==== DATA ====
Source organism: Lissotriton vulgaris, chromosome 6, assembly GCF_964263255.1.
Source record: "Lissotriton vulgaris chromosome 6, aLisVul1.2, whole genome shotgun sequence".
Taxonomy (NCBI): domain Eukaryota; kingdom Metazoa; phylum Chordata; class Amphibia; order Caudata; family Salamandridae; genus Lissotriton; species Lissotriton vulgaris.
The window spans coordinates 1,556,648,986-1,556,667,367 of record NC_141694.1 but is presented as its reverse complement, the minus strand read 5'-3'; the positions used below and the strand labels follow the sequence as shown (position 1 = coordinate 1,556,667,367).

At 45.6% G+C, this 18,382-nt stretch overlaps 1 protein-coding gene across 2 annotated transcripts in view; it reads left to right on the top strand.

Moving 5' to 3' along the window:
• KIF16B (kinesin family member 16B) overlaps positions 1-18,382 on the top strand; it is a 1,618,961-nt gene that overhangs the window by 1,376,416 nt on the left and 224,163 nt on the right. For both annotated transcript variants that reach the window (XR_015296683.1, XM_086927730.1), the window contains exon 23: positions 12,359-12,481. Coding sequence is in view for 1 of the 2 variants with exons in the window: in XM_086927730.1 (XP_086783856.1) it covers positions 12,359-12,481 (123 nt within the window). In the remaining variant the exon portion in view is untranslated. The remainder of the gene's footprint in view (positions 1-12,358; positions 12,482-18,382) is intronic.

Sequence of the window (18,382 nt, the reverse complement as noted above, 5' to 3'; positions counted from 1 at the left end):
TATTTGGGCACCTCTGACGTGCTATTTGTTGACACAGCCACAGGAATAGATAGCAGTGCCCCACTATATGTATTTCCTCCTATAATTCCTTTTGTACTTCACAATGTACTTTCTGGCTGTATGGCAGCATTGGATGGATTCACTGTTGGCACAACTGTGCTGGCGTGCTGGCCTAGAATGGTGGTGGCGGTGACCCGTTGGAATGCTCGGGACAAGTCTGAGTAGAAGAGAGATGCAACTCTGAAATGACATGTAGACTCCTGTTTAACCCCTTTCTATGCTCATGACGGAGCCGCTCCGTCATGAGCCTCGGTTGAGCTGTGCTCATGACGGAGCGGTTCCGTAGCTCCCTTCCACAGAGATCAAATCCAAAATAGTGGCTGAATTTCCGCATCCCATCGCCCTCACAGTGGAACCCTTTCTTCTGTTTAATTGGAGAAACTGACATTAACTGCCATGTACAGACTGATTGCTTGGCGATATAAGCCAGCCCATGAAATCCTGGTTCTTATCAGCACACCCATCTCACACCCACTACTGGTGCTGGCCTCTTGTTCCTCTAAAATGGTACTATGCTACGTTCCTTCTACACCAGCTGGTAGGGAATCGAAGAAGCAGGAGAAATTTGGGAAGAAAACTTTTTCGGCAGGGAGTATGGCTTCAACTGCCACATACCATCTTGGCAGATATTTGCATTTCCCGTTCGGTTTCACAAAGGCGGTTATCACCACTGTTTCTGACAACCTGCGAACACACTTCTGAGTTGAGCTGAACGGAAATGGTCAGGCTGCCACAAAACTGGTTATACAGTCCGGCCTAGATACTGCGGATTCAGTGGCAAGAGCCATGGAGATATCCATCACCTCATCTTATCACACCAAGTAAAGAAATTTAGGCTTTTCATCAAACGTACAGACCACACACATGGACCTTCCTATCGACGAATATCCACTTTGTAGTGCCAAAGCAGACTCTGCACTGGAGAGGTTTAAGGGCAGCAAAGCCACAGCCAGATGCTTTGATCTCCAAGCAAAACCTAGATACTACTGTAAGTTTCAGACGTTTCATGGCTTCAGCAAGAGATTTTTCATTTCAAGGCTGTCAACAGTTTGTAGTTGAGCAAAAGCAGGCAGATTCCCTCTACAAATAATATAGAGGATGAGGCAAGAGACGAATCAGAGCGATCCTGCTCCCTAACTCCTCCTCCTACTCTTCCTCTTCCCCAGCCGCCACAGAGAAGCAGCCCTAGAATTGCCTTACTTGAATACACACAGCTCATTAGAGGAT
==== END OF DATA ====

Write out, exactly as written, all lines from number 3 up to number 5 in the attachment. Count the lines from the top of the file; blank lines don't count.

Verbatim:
Taxonomy (NCBI): domain Eukaryota; kingdom Metazoa; phylum Chordata; class Amphibia; order Caudata; family Salamandridae; genus Lissotriton; species Lissotriton vulgaris.
The window spans coordinates 1,556,648,986-1,556,667,367 of record NC_141694.1 but is presented as its reverse complement, the minus strand read 5'-3'; the positions used below and the strand labels follow the sequence as shown (position 1 = coordinate 1,556,667,367).

At 45.6% G+C, this 18,382-nt stretch overlaps 1 protein-coding gene across 2 annotated transcripts in view; it reads left to right on the top strand.